Nicole Zielinski, above, reacts to a cutting procedure during a hip-replacement surgery. She and other Ursuline High School anatomy students watched the surgery Wednesday from Mount Carmel East Hospital in Columbus via the North Side high school’s distance-learning laboratory.
By DENISE DICK
Ursuline High School anatomy students got a front row seat to surgery Wednesday, watching a hip replacement at Columbus’s Mount Carmel East Hospital in the school’s distance learning lab.
The window into the operating room was facilitated through the Center of Science and Industry, or COSI, in Columbus.
Dr. Bryan Chambers, an orthopedic surgeon, narrated every step of the procedure, explaining what he was doing and why and allowing students to ask questions. Other schools also tuned in to the surgery.
The patient was a 40-year-old man who suffered from developmental problems with his hips.
“It’s a worn out joint that we’re going to be replacing,” Dr. Chambers said.
The students watched as he sliced through the skin, fat and muscle to get to the bone. The surgeon used a cauterizing tool to minimize the amount of blood.
Still, some were squeamish.
The mouth of Chris Durkin, one of the seniors in Gordon Hartranft’s class, dropped open and he winced as he watched the procedure. When the doctor dislocated the patient’s hip as part of the operation, he covered his ears. Several of his classmates covered their eyes or looked away.
Not Gabrielle Villaplana, who was enthralled.
“It’s awesome,” she said.
Gabrielle is considering a career in the medical field. Her father is a doctor and her sister is a nurse.
“I’ve always been interested in the medical field,” she said.
COSI sent information to the classes before the surgery, introducing the surgical team, displaying the instruments that would be used and the parts of the body involved.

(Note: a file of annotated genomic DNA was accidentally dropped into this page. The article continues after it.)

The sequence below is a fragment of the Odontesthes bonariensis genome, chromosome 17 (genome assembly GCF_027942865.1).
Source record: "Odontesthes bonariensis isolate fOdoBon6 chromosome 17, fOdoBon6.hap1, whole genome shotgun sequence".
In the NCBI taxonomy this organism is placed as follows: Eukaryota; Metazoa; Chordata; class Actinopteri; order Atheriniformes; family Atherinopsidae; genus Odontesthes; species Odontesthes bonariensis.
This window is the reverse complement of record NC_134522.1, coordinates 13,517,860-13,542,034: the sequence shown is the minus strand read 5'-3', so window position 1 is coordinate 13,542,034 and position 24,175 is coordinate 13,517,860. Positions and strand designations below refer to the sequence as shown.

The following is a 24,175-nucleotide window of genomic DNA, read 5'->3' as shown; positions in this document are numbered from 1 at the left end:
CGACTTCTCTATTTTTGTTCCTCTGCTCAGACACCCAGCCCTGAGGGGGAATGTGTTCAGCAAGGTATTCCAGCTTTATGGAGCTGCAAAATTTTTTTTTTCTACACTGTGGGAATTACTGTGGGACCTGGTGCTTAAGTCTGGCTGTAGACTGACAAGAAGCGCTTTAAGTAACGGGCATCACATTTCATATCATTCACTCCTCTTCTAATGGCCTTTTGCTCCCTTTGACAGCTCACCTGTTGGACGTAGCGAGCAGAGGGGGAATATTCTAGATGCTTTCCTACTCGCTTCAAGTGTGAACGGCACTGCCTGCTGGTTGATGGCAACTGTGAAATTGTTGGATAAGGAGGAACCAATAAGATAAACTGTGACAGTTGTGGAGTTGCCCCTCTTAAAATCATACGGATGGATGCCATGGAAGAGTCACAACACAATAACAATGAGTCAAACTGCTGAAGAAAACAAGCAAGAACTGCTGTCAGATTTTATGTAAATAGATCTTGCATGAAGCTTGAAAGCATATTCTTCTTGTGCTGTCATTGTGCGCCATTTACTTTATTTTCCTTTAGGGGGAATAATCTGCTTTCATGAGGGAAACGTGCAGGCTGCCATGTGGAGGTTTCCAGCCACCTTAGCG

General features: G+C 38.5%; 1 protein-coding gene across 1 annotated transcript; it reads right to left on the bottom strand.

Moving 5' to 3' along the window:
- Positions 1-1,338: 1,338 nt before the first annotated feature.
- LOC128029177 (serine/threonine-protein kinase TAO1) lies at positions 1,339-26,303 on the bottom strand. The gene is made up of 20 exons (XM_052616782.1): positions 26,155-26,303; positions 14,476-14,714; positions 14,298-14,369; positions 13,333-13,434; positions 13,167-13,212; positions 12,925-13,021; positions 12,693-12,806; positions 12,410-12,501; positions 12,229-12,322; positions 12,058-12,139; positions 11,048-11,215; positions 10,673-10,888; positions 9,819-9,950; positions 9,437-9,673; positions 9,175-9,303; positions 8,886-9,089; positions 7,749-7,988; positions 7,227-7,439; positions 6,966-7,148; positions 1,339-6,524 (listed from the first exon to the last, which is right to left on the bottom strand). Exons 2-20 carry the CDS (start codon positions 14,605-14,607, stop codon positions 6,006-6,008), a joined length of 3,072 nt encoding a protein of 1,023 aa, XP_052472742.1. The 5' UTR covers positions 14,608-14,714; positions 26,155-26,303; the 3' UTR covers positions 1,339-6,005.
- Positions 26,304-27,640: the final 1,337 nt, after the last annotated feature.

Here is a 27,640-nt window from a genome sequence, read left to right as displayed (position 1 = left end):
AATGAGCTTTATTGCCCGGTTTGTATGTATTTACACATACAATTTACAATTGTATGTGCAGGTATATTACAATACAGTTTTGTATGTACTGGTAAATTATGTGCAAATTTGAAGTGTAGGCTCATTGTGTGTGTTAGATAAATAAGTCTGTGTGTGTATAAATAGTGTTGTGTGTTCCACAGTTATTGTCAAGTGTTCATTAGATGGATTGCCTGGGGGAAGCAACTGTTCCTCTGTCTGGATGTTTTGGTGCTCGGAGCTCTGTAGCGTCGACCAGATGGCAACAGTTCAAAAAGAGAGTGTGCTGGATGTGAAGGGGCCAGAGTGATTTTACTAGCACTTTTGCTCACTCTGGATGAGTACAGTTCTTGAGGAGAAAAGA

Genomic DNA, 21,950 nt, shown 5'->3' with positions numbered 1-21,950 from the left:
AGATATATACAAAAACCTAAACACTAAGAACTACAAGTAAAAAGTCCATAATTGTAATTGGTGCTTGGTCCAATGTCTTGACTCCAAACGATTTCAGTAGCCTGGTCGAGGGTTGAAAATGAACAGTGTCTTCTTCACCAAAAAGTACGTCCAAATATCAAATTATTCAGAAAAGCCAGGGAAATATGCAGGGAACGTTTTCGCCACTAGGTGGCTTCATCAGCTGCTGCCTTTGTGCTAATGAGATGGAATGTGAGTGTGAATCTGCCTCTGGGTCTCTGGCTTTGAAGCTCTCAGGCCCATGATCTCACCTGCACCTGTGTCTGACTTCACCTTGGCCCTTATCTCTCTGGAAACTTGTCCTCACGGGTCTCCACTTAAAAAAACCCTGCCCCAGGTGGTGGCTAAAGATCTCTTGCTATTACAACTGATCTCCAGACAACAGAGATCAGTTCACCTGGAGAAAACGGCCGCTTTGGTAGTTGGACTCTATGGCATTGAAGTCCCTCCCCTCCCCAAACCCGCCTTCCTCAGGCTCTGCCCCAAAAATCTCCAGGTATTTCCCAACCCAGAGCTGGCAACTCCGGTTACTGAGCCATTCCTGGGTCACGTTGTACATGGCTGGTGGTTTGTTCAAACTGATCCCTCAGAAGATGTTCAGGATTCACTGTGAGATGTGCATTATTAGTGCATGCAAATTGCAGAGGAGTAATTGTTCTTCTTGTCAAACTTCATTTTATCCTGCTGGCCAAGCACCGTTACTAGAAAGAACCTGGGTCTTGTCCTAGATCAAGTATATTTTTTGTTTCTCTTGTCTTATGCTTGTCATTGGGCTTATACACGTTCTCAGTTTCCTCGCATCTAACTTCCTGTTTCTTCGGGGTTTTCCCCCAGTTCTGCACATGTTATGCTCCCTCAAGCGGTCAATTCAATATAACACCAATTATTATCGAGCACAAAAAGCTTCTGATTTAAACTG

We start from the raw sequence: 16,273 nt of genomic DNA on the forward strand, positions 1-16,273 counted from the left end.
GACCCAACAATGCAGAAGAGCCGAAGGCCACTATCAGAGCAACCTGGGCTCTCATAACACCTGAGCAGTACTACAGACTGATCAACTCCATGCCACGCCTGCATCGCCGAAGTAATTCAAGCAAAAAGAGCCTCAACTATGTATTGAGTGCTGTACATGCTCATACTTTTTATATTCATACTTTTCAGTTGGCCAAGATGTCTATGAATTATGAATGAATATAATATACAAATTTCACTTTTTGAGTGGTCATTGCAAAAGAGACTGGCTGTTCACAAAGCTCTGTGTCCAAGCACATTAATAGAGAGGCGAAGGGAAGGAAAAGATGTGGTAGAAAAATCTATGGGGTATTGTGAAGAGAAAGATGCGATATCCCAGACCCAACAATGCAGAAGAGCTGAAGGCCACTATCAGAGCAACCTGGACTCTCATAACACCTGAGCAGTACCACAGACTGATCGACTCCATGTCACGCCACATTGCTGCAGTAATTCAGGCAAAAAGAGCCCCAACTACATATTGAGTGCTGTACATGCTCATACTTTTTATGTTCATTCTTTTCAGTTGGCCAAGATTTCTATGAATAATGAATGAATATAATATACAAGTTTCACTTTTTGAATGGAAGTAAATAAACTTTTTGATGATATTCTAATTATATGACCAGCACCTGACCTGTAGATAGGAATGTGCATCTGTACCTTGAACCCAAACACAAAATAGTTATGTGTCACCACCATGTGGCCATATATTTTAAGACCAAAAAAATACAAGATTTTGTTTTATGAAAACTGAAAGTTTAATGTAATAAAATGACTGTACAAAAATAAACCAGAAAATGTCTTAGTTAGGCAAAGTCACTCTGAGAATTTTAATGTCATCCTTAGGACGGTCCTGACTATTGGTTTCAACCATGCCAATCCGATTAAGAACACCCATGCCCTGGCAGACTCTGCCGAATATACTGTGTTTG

This is this first year for the distance learning lab at Ursuline and it’s set up in a room that at one time housed a typing class and changed to a computer lab before its latest evolution.
Two donors contributed the roughly $20,000 to $25,000 equipment and installation costs.
While the senior anatomy class has watched hip replacement, a kidney transplant and other surgeries, the lab isn’t just for science classes.
“It really fits across our curriculum,” said Maggie Matune, director of media and information technology.
Principal Patricia Fleming, who teaches honors religion at the school, used the lab while her class was learning about Hinduism and Buddhism to visit the Cleveland Museum of Art.
The docent tailored the tour to the course, showing artifacts from Hindu and Buddhist cultures.
Matune said another class will learn more about the Cuban Missile Crisis through a visit to the International Spy Museum in Washington, D.C.
The Smithsonian Museums and Metropolitan Museum of Art also have programs that Ursuline can tap into for its distance learning lab.
Next year, the school plans visits to classrooms in other countries for foreign language classes, allowing students to speak with native speakers of those languages.
Fleming said the lab affords students an opportunity to learn they wouldn’t have any other way.
Frequent field trips can be intrusive and present a financial burden and visits to places like the Smithsonian in Washington, D.C., and the Met in New York City are impossible, she said.
“Where else could you get all of that,” the principal said.